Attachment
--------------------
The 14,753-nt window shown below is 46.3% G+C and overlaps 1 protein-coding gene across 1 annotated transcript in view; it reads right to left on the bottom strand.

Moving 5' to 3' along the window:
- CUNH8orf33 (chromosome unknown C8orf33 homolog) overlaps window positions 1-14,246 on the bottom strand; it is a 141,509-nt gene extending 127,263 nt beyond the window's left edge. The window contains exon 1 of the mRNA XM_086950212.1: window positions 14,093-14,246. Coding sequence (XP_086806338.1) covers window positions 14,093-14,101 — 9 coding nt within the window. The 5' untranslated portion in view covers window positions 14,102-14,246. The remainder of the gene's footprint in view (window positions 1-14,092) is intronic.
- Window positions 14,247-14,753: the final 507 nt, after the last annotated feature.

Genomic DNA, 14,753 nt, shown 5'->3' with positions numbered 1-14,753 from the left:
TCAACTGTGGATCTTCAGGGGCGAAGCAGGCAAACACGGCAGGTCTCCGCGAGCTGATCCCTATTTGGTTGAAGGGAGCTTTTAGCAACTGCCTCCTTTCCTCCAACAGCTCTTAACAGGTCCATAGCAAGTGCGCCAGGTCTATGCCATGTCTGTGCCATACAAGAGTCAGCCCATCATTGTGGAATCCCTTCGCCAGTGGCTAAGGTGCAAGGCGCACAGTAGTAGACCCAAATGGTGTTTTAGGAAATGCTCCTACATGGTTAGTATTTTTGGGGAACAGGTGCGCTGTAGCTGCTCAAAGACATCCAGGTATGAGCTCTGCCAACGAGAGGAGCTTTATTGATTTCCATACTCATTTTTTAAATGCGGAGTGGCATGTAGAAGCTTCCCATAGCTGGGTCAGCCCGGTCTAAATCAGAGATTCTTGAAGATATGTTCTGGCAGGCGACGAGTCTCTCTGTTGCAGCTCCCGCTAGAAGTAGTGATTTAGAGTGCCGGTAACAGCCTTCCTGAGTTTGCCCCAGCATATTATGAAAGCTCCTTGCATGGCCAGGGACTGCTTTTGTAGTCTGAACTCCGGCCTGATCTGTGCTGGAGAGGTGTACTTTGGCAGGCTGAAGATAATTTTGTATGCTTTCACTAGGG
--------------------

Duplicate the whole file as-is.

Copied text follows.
The 14,753-nt window shown below is 46.3% G+C and overlaps 1 protein-coding gene across 1 annotated transcript in view; it reads right to left on the bottom strand.

Moving 5' to 3' along the window:
- CUNH8orf33 (chromosome unknown C8orf33 homolog) overlaps window positions 1-14,246 on the bottom strand; it is a 141,509-nt gene extending 127,263 nt beyond the window's left edge. The window contains exon 1 of the mRNA XM_086950212.1: window positions 14,093-14,246. Coding sequence (XP_086806338.1) covers window positions 14,093-14,101 — 9 coding nt within the window. The 5' untranslated portion in view covers window positions 14,102-14,246. The remainder of the gene's footprint in view (window positions 1-14,092) is intronic.
- Window positions 14,247-14,753: the final 507 nt, after the last annotated feature.

Genomic DNA, 14,753 nt, shown 5'->3' with positions numbered 1-14,753 from the left:
TCAACTGTGGATCTTCAGGGGCGAAGCAGGCAAACACGGCAGGTCTCCGCGAGCTGATCCCTATTTGGTTGAAGGGAGCTTTTAGCAACTGCCTCCTTTCCTCCAACAGCTCTTAACAGGTCCATAGCAAGTGCGCCAGGTCTATGCCATGTCTGTGCCATACAAGAGTCAGCCCATCATTGTGGAATCCCTTCGCCAGTGGCTAAGGTGCAAGGCGCACAGTAGTAGACCCAAATGGTGTTTTAGGAAATGCTCCTACATGGTTAGTATTTTTGGGGAACAGGTGCGCTGTAGCTGCTCAAAGACATCCAGGTATGAGCTCTGCCAACGAGAGGAGCTTTATTGATTTCCATACTCATTTTTTAAATGCGGAGTGGCATGTAGAAGCTTCCCATAGCTGGGTCAGCCCGGTCTAAATCAGAGATTCTTGAAGATATGTTCTGGCAGGCGACGAGTCTCTCTGTTGCAGCTCCCGCTAGAAGTAGTGATTTAGAGTGCCGGTAACAGCCTTCCTGAGTTTGCCCCAGCATATTATGAAAGCTCCTTGCATGGCCAGGGACTGCTTTTGTAGTCTGAACTCCGGCCTGATCTGTGCTGGAGAGGTGTACTTTGGCAGGCTGAAGATAATTTTGTATGCTTTCACTAGGG